• Try again later with a discussion about your sensory bin rules.

    “No dumping, no throwing, and no eating.”

    Rules for using sensory bins (busy toddler)

    What can you put in a sensory bin?

    One key part of this sensory bin thing is the actual bin, obvs. 😂 You will need a 28 qt storage container with a lid.

    The best deal that I was able to find for 28 qt storage bins through a quick Google search were these, for about $7 each.

    Pinterest pin image for this blog's post from Planit homeschool about sensory bins, sensory bin ideas you need to try, space sensory bins, and sensory bin fillers.

    How often should you change your sensory bin?

    How often you change your sensory bin mainly depends on how often it gets used. Generally speaking, your sensory bin filler or base, such as rice, should be thrown away after about three weeks.

    To help keep track of this, you can use a wet erase marker (like this one) to write the date that you added the fresh filler.

    Related: 15 Winter Sensory Bin Ideas with How-To Videos!

    Sensory bin themes and ideas

    When you’re ready, almost anything can go in a sensory bin. You can even use toys, party favors, old kitchen tools, or other items you already have!

    Here are five fun ideas for sensory bins that you need to try.

    Space themed sensory bin

    • Black rice or black beans
      • *Use beans with caution as eating raw or undercooked beans can be toxic and cause food poisoning
    • Anything glow-in-the-dark, such as those cool stars we all stuck on our bedroom ceiling in 1996. (Just me?)
    • Small, space toys, such as a rocket ship, a little astronaut dude, or even an alien toy (2-4)
    • A variety containers in various shapes and sizes (2-4)
    • You can even add aluminum foil to make the container shiny!
    Male child playing with a solar system and rocket ship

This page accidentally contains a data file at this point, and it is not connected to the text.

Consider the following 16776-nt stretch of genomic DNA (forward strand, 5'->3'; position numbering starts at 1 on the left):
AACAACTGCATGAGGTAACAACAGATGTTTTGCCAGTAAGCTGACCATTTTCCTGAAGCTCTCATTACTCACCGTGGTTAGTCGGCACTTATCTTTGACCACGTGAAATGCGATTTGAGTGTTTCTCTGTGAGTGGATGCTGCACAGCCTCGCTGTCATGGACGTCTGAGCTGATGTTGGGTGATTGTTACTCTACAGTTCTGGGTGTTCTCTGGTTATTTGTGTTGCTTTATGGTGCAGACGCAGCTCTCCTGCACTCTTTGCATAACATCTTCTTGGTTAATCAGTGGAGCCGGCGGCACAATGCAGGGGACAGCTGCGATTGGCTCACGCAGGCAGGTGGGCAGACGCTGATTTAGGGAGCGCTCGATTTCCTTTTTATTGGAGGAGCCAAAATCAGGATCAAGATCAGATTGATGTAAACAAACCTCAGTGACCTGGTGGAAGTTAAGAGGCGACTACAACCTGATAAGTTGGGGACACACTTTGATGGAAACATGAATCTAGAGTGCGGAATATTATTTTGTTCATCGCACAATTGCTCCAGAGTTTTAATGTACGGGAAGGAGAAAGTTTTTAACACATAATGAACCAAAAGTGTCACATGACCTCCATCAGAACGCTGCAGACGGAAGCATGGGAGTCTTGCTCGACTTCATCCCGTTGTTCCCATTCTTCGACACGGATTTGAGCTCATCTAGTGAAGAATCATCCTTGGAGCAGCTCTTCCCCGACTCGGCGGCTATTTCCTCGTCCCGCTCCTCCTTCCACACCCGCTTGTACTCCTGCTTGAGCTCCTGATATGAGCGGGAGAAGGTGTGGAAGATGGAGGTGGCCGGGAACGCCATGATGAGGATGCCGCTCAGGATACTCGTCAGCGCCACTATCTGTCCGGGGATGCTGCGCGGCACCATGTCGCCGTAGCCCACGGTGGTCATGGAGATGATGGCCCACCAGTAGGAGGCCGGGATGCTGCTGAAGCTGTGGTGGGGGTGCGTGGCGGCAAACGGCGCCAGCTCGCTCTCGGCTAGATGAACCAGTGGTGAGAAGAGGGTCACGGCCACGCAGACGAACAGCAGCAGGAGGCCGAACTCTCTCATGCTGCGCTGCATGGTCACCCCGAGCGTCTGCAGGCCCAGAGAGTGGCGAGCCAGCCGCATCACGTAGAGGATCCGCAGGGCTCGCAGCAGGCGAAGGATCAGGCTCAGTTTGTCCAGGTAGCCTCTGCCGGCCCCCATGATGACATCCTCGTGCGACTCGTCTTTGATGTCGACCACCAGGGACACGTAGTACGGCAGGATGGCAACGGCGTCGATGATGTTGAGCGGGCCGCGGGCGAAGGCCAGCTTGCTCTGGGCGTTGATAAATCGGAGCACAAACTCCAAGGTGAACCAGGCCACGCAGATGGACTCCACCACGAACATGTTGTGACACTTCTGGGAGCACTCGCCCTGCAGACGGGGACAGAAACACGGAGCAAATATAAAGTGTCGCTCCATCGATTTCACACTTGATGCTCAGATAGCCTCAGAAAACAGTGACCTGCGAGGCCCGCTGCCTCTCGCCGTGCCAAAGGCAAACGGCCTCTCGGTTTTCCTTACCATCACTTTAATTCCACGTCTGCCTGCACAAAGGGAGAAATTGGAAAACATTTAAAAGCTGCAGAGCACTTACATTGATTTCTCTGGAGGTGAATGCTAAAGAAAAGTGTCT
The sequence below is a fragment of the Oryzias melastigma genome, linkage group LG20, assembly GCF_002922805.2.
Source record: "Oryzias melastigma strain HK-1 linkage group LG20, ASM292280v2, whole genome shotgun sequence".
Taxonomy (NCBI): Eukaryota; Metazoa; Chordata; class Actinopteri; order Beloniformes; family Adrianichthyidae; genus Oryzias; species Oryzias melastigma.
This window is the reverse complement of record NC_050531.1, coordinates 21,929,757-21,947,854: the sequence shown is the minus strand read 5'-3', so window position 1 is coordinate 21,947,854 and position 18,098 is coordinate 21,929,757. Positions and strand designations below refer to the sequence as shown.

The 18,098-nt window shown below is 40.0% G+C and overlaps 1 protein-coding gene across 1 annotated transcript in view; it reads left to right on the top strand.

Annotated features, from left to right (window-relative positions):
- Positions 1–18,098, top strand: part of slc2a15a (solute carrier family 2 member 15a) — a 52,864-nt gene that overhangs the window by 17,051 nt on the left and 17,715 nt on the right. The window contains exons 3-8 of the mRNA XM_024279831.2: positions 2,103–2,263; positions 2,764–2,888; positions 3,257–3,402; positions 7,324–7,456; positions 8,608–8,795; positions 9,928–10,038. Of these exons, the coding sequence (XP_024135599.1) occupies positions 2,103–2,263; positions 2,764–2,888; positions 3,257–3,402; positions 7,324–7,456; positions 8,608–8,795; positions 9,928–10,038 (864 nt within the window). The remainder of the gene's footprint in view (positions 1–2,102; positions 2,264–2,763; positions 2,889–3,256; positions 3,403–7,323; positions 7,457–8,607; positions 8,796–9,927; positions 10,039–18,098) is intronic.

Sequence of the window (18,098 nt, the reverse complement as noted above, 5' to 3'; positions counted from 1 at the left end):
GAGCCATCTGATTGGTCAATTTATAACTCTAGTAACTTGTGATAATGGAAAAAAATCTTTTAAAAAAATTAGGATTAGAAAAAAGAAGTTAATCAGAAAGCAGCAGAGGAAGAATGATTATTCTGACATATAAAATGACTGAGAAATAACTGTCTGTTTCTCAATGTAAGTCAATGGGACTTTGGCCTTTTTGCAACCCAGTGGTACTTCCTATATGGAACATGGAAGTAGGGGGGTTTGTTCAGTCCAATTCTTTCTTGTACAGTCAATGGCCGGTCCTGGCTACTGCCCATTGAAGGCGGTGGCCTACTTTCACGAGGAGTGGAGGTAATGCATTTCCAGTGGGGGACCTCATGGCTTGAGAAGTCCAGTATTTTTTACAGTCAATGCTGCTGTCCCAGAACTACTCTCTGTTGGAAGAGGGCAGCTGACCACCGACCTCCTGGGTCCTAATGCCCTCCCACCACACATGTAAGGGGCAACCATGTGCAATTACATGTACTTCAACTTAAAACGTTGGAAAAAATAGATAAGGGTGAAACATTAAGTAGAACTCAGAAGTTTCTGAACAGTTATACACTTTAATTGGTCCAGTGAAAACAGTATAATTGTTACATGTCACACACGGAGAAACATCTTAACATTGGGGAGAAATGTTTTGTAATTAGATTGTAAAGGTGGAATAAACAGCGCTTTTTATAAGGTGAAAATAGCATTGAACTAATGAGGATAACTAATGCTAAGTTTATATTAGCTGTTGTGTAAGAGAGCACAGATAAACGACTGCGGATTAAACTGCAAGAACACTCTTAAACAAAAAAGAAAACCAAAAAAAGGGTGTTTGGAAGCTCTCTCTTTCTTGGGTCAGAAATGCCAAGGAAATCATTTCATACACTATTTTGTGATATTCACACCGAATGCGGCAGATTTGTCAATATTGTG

Seasonal sensory bin

    • Rice can be dyed to match a seasonal theme, or buy a base that’s already the color you want (red beans for Christmas, orange marbles for Halloween, etc.)
    • Choose small toys or items that match your theme (2-4)
    • Add containers
    Little kid wrapping a present with a red bow

    Alphabet sensory bin

    • Rice or base item of your choice
    • Hide alphabet letters in the rice
    • Add spoons, cups, and measuring containers  
    Kid facing away from camera and playing with a puzzle

    Tubes and rice sensory bin

    • Cardboard tubes, such as paper towel and toilet paper rolls
    • Rice or base item of your choice
    • Small balls or toys, especially ones with wheels (4-5)
    • Go big with a 41 qt bin and add some novelty by taping the bins together to make a marble run or tube maze!
    Lots of tubes facing different directions in background with bubbles with sheep inside them in the foreground

    Dinosaur sensory bin

    • Sand or brown rice
    • Dinosaur toys
    • Rocks (aka “dino eggs”, obvi)
    • Cups, scoops, paintbrushes, and spoons
    Overhead view of boy playing on the floor with dinosaur toys


    Hopefully, after reading this post you’ve learned a lot about the benefits of sensory bins! I warned you, you’re going to be obsessed with them.

    Which sensory bin will you try out first? Comment below! We look forward to talking with you in the comments. For everything homeschool, we can PlanIt! ♥

    Safety tips and words of caution

    All materials you choose for your sensory bins should be nontoxic and should not be of a size or material that could cause choking or other dangers. Monitor anyone using a sensory bin closely, especially young children.

    The general recommendation for sensory bin age-limits is no younger than eighteen-months-old, with materials within the bins including other water, sand, and fixed plastic objects (something they can’t pinch their fingers in, for example). If the toys can fit inside and slide through a standard toilet paper tube, they are too small for babies and toddlers, and should not be included in your sensory bins.

    A great tip for young children is to make sure their bellies are full and that they’ve eaten a meal in a place that is separate from where the sensory bin play occurs before using the sensory bin, which can help reduce the desire for children to want to eat the sensory bin’s contents. If you struggle with this, try to switch out your base material for food or something that is food-safe and okay for the child to go ahead and eat. Just be sure to switch these materials out much more often!